Molecular characterization of abLIM, a novel actin-binding and double zinc finger protein.

Roof DJ, Hayes A, Adamian M, Chishti AH, Li T - J. Cell Biol. (1997)

Structure of the abLIM polypeptides. (a) Diagrams of  the protein structures of three abLIM isoforms. Features indicated in the protein sequence are: VILLIN, homology to both dematin and the villin headpiece; DEMATIN-undefined, homology  to the “undefined” domain of dematin; LIM1–4, LIM motifs. Together, the VILLIN + DEMATIN-undefined regions make up  the dematin-like region of abLIM. (b) Sequence comparison of  the four LIM domains from paxillin and abLIM protein. The  LIM consensus sequence is indicated at the bottom of the figure.  Conserved C/H/D residues within the LIM backbone are indicated by dark shading, conserved hydrophobic residues are indicated by light shading, and residues conserved only within the  four abLIM protein LIM domains are indicated by unshaded  boxes.
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Related In: Results  -  Collection

Show All Figures
getmorefigures.php?uid=PMC2141644&req=5

Figure 4: Structure of the abLIM polypeptides. (a) Diagrams of the protein structures of three abLIM isoforms. Features indicated in the protein sequence are: VILLIN, homology to both dematin and the villin headpiece; DEMATIN-undefined, homology to the “undefined” domain of dematin; LIM1–4, LIM motifs. Together, the VILLIN + DEMATIN-undefined regions make up the dematin-like region of abLIM. (b) Sequence comparison of the four LIM domains from paxillin and abLIM protein. The LIM consensus sequence is indicated at the bottom of the figure. Conserved C/H/D residues within the LIM backbone are indicated by dark shading, conserved hydrophobic residues are indicated by light shading, and residues conserved only within the four abLIM protein LIM domains are indicated by unshaded boxes.
Mentions: The general structure of the two largest abLIM isoforms deduced from the cDNA sequences is a linear combination of two structurally and functionally distinct domains, each representing about half of the total length of the protein (Fig. 4 a). The COOH-terminal domain of abLIM-m and -l isoforms, as well as the complete sequence of abLIM-s, are ∼50% identical to dematin, an actin-bundling protein from the human erythrocyte membrane skeleton (Rana et al., 1993) (Fig. 4 a). Only a few specific functional aspects of the dematin sequence appear to be conserved in abLIM. A portion of the actin-binding region of dematin at the extreme COOH terminus (dematin amino acid residues 340–383; Rana et al., 1993) is highly conserved in the abLIM polypeptides (abLIM amino acid residues 735–778; Fig. 4 a, VILLIN). This region corresponds to a previously described sequence within the headpiece of villin (Friederich et al., 1992) that shares some homology with the product of a Drosophila villin-like gene, quail (Mahajan-Miklos et al., 1994). These sequences are thought to be directly involved in the binding of both dematin and villin to actin filaments. In contrast, most of the other key features of the dematin primary sequence are not conserved in the abLIM proteins (Rana et al., 1993). The ability of dematin to form trimers is believed to be mediated by a single essential cysteine residue at amino acid position 194 of the dematin sequence. This cysteine is not conserved in the abLIM sequence, which has no cysteine residues within the region of dematin homology. Other features of the dematin sequence that are absent from the abLIM protein primary sequence are a PEST sequence that may be involved in rapid intracellular turnover of dematin and a putative polyglutamate nuclear localization sequence.

Bottom Line: However, a polypeptide corresponding to the full-length isoform is found exclusively in the retina and is enriched in biochemical extracts of retinal rod inner segments. abLIM protein also undergoes extensive phosphorylation in light-adapted retinas in vivo, and its developmental expression in the retina coincides with the elaboration of photoreceptor inner and outer segments.Based on the composite primary structure of abLIM protein, actin-binding capacity, potential regulation via phosphorylation, and isoform expression pattern, we speculate that abLIM may play a general role in bridging the actin-based cytoskeleton with an array of potential LIM protein-binding partners.The developmental time course of abLIM expression in the retina suggests that the retina-specific isoform may have a specialized role in the development or elaboration of photoreceptor inner and outer segments.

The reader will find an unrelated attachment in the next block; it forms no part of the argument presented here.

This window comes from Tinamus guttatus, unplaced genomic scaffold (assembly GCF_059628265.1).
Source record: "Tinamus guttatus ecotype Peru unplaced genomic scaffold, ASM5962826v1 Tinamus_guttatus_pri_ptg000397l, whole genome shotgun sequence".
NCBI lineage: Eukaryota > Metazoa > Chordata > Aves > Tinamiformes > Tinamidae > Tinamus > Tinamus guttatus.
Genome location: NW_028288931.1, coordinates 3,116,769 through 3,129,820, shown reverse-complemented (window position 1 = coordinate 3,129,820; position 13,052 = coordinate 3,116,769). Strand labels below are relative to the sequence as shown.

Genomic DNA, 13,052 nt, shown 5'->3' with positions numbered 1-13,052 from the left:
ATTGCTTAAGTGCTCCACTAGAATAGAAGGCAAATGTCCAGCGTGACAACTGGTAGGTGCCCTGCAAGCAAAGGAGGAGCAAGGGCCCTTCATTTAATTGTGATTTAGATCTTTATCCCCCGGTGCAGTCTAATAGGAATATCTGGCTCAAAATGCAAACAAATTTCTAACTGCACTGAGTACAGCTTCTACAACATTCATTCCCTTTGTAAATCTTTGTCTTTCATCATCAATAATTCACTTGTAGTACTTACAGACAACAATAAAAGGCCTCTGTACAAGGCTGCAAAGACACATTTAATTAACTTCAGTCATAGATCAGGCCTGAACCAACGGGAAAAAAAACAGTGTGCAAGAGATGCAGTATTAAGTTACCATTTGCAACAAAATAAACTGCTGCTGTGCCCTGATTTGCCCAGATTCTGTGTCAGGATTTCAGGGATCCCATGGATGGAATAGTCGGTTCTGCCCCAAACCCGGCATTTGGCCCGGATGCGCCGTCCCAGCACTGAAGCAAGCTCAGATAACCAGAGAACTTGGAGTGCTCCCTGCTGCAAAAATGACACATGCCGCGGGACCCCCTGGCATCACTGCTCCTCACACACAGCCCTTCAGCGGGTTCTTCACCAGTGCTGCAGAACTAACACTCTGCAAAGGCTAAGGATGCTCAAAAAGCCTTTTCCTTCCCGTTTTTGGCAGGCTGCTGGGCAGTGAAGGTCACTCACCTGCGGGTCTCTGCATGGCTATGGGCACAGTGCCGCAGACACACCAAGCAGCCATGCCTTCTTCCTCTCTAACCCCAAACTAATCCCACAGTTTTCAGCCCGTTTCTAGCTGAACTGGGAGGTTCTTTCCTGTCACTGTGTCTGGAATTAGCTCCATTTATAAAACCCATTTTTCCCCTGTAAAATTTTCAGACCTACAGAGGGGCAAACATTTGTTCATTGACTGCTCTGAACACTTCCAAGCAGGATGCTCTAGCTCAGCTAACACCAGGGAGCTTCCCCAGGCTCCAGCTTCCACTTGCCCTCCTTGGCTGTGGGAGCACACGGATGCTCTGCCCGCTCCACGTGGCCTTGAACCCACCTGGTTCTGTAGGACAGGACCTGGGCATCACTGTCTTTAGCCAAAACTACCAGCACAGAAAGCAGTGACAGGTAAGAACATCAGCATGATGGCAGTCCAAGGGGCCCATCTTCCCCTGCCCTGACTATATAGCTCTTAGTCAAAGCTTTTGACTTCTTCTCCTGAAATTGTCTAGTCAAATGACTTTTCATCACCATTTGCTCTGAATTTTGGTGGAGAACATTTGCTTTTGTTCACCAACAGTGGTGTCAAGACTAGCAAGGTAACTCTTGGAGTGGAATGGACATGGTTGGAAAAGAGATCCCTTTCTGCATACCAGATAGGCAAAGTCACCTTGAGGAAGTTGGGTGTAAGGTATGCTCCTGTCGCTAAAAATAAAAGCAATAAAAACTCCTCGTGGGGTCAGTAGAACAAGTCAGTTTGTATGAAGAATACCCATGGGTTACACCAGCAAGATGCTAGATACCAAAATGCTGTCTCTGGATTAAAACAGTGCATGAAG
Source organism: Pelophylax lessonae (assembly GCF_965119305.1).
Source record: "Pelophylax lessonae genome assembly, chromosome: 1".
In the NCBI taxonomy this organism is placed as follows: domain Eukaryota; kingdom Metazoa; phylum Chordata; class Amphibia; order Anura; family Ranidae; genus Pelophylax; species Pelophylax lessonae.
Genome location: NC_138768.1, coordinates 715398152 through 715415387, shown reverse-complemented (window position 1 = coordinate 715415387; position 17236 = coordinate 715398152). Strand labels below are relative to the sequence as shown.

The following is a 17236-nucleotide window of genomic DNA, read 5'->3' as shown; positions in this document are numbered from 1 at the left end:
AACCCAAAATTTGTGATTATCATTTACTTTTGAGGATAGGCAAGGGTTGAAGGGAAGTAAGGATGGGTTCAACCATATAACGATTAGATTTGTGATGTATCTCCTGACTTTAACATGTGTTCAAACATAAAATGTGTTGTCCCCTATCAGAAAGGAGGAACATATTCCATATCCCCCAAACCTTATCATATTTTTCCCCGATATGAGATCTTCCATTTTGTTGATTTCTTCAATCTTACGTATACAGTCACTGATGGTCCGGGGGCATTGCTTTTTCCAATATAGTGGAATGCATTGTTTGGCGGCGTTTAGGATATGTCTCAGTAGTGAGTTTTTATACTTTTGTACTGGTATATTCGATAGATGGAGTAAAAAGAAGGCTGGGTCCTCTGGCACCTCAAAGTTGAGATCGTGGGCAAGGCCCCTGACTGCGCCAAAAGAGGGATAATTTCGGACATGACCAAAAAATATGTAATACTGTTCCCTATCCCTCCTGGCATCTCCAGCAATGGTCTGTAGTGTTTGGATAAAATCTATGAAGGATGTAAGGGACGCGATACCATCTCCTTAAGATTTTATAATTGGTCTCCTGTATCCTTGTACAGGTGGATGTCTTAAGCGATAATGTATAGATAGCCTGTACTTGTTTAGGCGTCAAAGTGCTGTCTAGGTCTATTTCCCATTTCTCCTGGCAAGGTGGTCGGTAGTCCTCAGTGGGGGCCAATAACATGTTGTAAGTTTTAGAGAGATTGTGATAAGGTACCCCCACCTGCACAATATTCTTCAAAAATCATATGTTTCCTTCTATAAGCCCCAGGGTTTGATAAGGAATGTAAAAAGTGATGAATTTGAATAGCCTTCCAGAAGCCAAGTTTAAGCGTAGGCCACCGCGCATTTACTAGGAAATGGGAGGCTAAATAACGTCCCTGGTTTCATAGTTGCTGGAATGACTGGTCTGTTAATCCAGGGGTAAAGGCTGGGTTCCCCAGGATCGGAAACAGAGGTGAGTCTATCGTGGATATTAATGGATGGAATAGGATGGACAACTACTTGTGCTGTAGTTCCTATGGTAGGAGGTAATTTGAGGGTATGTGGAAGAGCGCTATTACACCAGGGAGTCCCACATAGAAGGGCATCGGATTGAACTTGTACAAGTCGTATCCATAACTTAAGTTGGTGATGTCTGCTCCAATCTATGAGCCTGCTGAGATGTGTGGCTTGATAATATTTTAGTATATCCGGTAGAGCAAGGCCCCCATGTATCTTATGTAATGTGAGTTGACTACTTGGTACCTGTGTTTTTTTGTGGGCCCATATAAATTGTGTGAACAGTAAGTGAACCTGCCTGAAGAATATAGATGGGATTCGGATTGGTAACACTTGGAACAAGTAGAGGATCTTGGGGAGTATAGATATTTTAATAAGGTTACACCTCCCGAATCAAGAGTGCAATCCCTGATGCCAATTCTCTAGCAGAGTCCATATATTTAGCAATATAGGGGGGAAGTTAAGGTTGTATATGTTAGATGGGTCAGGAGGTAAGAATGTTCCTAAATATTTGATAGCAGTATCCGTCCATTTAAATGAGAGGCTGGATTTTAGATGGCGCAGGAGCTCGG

View Article: PubMed Central - PubMed

Affiliation: Berman-Gund Laboratory for the Study of Retinal Degenerations, Department of Ophthalmology, Harvard Medical School, Boston, Massachusetts 02114, USA.

ABSTRACT
Molecules that couple the actin-based cytoskeleton to intracellular signaling pathways are central to the processes of cellular morphogenesis and differentiation. We have characterized a novel protein, the actin-binding LIM (abLIM) protein, which could mediate such interactions between actin filaments and cytoplasmic targets. abLIM protein consists of a COOH-terminal cytoskeletal domain that is fused to an NH2-terminal domain consisting of four double zinc finger motifs. The cytoskeletal domain is approximately 50% identical to erythrocyte dematin, an actin-bundling protein of the red cell membrane skeleton, while the zinc finger domains conform to the LIM motif consensus sequence. In vitro expression studies demonstrate that abLIM protein can bind to F-actin through the dematin-like domain. Transcripts corresponding to three distinct isoforms have a widespread tissue distribution. However, a polypeptide corresponding to the full-length isoform is found exclusively in the retina and is enriched in biochemical extracts of retinal rod inner segments. abLIM protein also undergoes extensive phosphorylation in light-adapted retinas in vivo, and its developmental expression in the retina coincides with the elaboration of photoreceptor inner and outer segments. Based on the composite primary structure of abLIM protein, actin-binding capacity, potential regulation via phosphorylation, and isoform expression pattern, we speculate that abLIM may play a general role in bridging the actin-based cytoskeleton with an array of potential LIM protein-binding partners. The developmental time course of abLIM expression in the retina suggests that the retina-specific isoform may have a specialized role in the development or elaboration of photoreceptor inner and outer segments.

Show MeSH